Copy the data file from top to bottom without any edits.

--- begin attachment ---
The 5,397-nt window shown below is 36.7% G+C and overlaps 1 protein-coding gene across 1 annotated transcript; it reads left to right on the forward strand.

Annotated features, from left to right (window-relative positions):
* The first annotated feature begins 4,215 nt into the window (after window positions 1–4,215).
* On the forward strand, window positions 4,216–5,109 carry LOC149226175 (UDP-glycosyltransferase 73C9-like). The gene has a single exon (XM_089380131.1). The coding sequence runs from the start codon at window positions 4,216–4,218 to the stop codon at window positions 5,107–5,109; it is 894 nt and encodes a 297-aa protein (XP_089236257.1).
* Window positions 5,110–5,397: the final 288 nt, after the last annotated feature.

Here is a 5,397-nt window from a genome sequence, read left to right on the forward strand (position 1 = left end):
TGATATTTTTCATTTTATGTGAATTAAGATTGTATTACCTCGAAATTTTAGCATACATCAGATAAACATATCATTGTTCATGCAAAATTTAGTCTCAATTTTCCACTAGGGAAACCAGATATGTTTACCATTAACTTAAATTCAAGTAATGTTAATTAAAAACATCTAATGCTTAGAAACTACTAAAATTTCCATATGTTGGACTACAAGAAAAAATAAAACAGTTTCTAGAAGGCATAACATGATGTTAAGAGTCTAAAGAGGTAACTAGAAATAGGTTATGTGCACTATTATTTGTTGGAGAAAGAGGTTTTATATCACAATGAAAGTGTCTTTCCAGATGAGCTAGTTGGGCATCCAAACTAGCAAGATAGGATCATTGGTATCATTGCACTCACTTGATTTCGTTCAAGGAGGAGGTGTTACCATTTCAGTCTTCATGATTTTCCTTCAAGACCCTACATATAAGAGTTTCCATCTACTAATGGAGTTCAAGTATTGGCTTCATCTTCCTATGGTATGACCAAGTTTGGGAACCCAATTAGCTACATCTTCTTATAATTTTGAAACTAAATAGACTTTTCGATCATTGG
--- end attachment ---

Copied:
The 5,397-nt window shown below is 36.7% G+C and overlaps 1 protein-coding gene across 1 annotated transcript; it reads left to right on the forward strand.

Annotated features, from left to right (window-relative positions):
* The first annotated feature begins 4,215 nt into the window (after window positions 1–4,215).
* On the forward strand, window positions 4,216–5,109 carry LOC149226175 (UDP-glycosyltransferase 73C9-like). The gene has a single exon (XM_089380131.1). The coding sequence runs from the start codon at window positions 4,216–4,218 to the stop codon at window positions 5,107–5,109; it is 894 nt and encodes a 297-aa protein (XP_089236257.1).
* Window positions 5,110–5,397: the final 288 nt, after the last annotated feature.

Here is a 5,397-nt window from a genome sequence, read left to right on the forward strand (position 1 = left end):
TGATATTTTTCATTTTATGTGAATTAAGATTGTATTACCTCGAAATTTTAGCATACATCAGATAAACATATCATTGTTCATGCAAAATTTAGTCTCAATTTTCCACTAGGGAAACCAGATATGTTTACCATTAACTTAAATTCAAGTAATGTTAATTAAAAACATCTAATGCTTAGAAACTACTAAAATTTCCATATGTTGGACTACAAGAAAAAATAAAACAGTTTCTAGAAGGCATAACATGATGTTAAGAGTCTAAAGAGGTAACTAGAAATAGGTTATGTGCACTATTATTTGTTGGAGAAAGAGGTTTTATATCACAATGAAAGTGTCTTTCCAGATGAGCTAGTTGGGCATCCAAACTAGCAAGATAGGATCATTGGTATCATTGCACTCACTTGATTTCGTTCAAGGAGGAGGTGTTACCATTTCAGTCTTCATGATTTTCCTTCAAGACCCTACATATAAGAGTTTCCATCTACTAATGGAGTTCAAGTATTGGCTTCATCTTCCTATGGTATGACCAAGTTTGGGAACCCAATTAGCTACATCTTCTTATAATTTTGAAACTAAATAGACTTTTCGATCATTGG